CapGemini publishes 2012/13 global automotive study findings
Online configurators are the way to go for potential car buyers, says CapGemini's annual automotive sector report
What's CapGemini, you say? Well, we'll simplify it for you - Capgemini is a consulting, technology and outsourcing service, which, along with a global research firm named ORC International, recently released the findings of the 14th annual global automotive study, "Cars Online 12/13". This is a global survey that provides insight into customer preferences and behaviour during the interest, purchase and ownership phase.
The sample for the survey comprised 8000 consumers in eight countries who were representatives of the in-market vehicle-buying population. These were customers who intended to buy a vehicle in the next 6 months (which means they weren't actually going to buy a vehicle in the next 6 months).
According to the findings of this survey, during the research phase of shortlisting options, car dealers remain the main source for information, apart from family and friends and of course, TG.com. However, dealer visits have shifted to the end of the research phase now. What people actually do these days is scrounge through manufacturersâ€™ websites, TV and print advertisements and web forums and blogs. The well-informed buyer of today only visits the dealer about a couple of months before buying the car, and that is the small window of opportunity for the dealer to be able to seal the deal. Customers have also shown an inclination towards a digital experience in the showroom with virtual test drives and 3D virtual vehicle configurators.
After the research comes, naturally, the purchase phase. Customers are increasingly relying on user-generated content distributed by social media for purchase decisions and within that too the effect of positive comments is more impactful than negative comments. Apart from online information demand, there has been quite a high demand for online vehicle purchasing options too as customers expect price discounts for having surpassed the dealer.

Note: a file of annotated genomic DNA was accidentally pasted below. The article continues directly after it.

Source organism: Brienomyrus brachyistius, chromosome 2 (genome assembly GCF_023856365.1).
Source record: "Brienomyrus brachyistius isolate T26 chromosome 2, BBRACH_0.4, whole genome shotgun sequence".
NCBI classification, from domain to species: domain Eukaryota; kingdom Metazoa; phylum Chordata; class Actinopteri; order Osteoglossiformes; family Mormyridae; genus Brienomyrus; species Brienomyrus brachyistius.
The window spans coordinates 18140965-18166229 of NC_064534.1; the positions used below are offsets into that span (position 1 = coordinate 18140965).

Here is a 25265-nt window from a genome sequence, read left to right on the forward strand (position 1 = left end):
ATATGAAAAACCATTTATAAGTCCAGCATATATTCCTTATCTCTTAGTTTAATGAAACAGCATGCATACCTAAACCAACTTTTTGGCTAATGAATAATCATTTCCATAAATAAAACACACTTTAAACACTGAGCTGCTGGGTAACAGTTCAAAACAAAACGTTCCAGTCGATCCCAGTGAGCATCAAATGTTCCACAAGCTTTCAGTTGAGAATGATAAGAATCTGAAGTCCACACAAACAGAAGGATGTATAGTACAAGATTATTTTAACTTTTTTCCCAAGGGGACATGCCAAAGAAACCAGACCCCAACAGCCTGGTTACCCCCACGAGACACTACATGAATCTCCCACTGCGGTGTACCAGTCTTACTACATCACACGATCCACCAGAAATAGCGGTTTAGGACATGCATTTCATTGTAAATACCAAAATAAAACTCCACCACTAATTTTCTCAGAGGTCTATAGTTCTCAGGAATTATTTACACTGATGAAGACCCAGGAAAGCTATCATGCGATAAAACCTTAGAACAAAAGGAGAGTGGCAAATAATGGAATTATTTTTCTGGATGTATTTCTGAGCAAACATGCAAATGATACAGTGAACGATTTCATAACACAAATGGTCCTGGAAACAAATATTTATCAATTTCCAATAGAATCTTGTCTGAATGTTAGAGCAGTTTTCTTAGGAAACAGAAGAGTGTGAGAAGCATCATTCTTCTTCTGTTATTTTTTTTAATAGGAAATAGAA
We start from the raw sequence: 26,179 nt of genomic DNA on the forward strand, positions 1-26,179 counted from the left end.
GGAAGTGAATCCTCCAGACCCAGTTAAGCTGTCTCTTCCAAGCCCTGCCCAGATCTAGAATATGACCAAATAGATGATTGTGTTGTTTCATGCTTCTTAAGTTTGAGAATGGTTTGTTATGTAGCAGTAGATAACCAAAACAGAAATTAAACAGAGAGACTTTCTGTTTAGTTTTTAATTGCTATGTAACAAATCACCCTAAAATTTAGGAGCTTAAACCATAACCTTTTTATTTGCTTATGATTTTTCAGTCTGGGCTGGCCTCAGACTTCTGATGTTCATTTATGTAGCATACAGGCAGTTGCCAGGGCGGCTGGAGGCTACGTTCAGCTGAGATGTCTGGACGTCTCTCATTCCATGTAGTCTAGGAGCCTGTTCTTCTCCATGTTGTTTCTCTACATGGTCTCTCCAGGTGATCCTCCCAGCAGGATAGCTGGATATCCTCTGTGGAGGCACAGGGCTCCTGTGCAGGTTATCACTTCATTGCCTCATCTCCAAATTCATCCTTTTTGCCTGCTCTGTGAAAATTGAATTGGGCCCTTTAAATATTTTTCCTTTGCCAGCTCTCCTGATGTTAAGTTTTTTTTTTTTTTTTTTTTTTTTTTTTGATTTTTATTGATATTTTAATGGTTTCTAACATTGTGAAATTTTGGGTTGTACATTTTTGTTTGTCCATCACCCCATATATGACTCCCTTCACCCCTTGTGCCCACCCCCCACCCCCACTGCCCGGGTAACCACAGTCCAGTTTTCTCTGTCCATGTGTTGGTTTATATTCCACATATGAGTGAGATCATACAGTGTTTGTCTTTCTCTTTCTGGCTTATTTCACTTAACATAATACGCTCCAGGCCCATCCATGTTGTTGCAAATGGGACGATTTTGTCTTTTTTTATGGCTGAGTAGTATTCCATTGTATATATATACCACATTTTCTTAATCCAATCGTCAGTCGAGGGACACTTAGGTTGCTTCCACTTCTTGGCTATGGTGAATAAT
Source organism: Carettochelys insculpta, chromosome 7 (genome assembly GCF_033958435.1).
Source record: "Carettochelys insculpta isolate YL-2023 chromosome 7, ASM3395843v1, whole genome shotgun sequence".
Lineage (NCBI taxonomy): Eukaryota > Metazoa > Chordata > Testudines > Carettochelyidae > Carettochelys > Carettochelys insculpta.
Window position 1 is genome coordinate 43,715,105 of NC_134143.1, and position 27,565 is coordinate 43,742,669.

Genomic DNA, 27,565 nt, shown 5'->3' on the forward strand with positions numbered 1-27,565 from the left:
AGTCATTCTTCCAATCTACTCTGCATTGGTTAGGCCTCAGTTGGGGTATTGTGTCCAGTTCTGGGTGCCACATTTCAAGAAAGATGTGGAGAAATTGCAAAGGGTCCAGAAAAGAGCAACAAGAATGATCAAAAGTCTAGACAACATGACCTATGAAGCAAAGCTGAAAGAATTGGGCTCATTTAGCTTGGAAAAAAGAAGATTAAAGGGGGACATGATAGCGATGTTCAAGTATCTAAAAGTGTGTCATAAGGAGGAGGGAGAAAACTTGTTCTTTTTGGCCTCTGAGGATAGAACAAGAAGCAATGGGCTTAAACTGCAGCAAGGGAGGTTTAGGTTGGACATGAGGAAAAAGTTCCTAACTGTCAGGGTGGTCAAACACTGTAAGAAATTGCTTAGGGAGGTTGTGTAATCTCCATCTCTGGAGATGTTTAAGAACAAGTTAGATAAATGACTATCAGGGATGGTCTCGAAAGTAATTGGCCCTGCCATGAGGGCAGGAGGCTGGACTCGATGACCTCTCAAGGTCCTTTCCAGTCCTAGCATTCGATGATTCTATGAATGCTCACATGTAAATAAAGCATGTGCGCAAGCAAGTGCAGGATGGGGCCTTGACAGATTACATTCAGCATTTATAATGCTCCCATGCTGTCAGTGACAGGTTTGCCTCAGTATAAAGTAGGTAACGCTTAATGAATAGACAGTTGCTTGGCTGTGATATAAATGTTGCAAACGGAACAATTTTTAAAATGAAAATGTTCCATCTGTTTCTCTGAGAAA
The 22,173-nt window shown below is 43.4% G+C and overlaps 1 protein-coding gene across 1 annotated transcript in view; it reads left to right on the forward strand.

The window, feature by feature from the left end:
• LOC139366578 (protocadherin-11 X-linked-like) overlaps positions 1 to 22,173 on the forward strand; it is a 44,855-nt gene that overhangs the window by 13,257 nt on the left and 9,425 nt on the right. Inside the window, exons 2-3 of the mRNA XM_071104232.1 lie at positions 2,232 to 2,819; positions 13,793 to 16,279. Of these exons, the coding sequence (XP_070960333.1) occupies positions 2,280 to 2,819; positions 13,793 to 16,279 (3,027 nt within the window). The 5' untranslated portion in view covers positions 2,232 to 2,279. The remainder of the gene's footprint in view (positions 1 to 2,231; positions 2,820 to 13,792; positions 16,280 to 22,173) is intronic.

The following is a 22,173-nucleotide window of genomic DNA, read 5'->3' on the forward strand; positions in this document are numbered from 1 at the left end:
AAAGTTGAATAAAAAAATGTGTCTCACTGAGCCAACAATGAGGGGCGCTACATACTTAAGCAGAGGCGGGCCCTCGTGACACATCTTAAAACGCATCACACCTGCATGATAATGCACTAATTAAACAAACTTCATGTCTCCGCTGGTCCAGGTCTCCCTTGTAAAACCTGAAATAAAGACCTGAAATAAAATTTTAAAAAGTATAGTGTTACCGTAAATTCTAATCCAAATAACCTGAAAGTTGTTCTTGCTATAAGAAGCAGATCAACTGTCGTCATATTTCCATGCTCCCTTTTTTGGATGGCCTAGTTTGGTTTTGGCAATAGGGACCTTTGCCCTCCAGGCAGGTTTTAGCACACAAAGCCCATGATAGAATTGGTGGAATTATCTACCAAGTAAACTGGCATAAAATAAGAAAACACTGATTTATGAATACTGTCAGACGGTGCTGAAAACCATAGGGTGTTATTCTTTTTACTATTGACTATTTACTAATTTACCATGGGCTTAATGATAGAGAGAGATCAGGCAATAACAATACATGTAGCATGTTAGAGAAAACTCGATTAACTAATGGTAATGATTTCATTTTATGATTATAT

Alternative to traditional vehicle ownership, mobility solutions like vehicle-sharing, car club memberships, ride-share programmes too are fast gaining acceptance in developing markets. Indians also seem enthusiastic about e-vehicles, with almost 60% of them expecting fully-electric vehicles to become a feasible option in the next two years if the cost and infrastructure can be improved. Whether that happens or not, remains to be seen.
Purchase isnâ€™t as much of a hassle; the real challenge for most OEMs starts after the car drives out of the dealership. Even though many customers prefer purchasing parts and accessories online due to discounts and ease of transaction, traditional after-sales services still need to be initiated and followed up by the dealers. This post-sale communication is the weakest link in the chain and can be dealt with better if OEMs can involve dealers in the online sales channel.
In a nutshell, the process of buying a car is fast becoming a totally virtual experience. Do you agree, TG.commers?